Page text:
The ability to encourage others is an essential skill for any leader.
The desire to encourage others is an essential disposition of the heart for any leader.
In fact, if encouragement is not a natural part of your leadership, you may unintentionally push people away from you rather than draw them to you.
I wrote a post that gives an overview of the significance of encouragement, raises the bar of what encouragement means and describes the traits of a leader who is an encourager. I recommend you read it, and it's available to you here.
Here's a brief excerpt from that post:
Encouragement is not a soft expression from a weak leader. Good leaders, who are strong leaders, understand that encouragement is a core element to sustained influence. Essentially, sincere encouragement comes from a deep love for and belief in people, and a desire to see them experience life in a more fulfilling way.
In this post, I want to answer a question that comes up frequently, which is:
"What are the practical, everyday ways that a leader encourages people?"
First, I want to make sure you can offer authentic encouragement that will find its way into people's hearts.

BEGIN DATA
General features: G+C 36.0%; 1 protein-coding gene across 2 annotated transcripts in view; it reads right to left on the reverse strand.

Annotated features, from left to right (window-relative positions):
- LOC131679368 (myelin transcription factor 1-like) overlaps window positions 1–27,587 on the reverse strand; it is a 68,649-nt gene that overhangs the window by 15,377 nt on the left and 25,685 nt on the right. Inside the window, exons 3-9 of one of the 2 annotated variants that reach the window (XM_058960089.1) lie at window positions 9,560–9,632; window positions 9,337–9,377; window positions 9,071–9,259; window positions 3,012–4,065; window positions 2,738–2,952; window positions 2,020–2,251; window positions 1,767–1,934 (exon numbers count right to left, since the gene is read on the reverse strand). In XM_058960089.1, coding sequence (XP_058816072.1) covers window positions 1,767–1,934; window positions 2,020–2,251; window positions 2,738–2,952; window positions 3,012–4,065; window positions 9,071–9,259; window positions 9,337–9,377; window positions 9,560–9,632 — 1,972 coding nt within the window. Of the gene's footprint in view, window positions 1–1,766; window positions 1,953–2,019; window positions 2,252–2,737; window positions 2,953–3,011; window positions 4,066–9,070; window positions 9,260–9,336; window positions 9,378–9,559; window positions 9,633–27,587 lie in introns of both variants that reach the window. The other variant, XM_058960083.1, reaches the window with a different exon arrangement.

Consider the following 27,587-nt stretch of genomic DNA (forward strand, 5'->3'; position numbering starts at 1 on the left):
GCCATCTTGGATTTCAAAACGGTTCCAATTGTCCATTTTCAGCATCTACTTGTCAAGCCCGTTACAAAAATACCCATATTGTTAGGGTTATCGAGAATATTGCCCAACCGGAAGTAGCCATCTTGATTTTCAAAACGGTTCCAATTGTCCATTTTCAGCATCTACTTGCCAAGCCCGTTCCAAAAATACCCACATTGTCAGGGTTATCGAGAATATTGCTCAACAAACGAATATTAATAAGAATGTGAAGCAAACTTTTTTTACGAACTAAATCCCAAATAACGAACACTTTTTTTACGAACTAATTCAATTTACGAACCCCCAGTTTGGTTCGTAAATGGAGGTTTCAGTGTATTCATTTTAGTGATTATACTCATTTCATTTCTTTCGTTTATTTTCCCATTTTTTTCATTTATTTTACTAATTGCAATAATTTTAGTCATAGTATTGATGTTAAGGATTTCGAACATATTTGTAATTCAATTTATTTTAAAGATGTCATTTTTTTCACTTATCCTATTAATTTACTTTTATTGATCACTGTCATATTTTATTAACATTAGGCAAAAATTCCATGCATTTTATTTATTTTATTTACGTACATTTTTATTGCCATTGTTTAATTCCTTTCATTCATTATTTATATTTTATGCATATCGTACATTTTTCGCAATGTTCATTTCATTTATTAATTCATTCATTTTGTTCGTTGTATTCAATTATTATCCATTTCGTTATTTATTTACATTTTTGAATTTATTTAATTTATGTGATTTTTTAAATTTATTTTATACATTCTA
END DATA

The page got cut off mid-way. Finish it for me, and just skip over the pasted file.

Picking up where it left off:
There are two skills you must learn to genuinely encourage others:
- The ability to connect at a heart level. When you choose authenticity over self-protection, you open the doors to genuine connection.
Good leaders take responsibility to make that personal connection with each person they meet.
- The ability to appreciate people the way they are. Accepting and appreciating people the way they are can feel like tension for leaders because we want to help them grow, improve and realize their potential.
So we challenge them because we care. But we must be careful not to push so much that our intentions are misunderstood. We must love, accept and appreciate people the way they are to help them grow into the person they can become.
Here are seven practical and everyday ways to encourage people:
- Communicate hope. Life is wonderful, but it can be difficult. The parts of life that are difficult in nature are heavy and weigh people down. When you encourage someone, you lift them up.